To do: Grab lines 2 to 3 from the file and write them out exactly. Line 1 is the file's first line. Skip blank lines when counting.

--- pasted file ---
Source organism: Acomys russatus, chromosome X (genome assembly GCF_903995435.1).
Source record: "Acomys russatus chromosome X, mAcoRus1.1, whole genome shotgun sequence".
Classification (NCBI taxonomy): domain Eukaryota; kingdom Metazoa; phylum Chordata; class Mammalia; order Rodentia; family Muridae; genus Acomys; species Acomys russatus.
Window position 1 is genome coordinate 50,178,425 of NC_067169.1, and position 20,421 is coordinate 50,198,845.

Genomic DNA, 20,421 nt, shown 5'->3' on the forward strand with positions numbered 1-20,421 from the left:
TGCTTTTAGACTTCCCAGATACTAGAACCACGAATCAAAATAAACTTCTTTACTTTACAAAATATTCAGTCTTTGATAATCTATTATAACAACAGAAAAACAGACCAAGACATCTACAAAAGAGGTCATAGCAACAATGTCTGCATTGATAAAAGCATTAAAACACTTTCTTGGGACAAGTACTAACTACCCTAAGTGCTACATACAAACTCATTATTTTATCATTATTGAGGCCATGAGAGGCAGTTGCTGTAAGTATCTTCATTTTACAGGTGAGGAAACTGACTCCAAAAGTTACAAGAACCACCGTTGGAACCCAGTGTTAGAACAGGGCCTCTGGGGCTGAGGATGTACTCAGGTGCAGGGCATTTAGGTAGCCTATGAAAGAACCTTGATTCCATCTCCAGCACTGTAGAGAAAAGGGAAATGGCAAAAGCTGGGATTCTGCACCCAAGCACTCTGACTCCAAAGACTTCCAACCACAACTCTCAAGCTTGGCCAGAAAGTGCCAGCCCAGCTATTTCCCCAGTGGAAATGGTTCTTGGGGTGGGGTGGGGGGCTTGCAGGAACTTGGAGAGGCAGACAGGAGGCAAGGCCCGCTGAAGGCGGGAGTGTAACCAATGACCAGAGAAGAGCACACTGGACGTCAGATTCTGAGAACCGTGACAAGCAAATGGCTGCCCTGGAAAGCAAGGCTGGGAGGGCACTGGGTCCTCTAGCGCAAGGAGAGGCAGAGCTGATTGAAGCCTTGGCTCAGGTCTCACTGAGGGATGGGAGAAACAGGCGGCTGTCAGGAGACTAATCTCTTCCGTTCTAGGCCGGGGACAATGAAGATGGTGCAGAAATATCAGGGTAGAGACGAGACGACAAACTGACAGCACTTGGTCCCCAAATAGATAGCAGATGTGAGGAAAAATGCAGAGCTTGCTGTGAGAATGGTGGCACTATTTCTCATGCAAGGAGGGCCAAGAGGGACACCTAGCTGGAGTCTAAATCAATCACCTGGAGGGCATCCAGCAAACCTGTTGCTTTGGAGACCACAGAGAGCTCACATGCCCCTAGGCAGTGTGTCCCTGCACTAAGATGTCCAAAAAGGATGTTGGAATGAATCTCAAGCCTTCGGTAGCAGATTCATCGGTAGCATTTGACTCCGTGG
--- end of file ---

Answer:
Source record: "Acomys russatus chromosome X, mAcoRus1.1, whole genome shotgun sequence".
Classification (NCBI taxonomy): domain Eukaryota; kingdom Metazoa; phylum Chordata; class Mammalia; order Rodentia; family Muridae; genus Acomys; species Acomys russatus.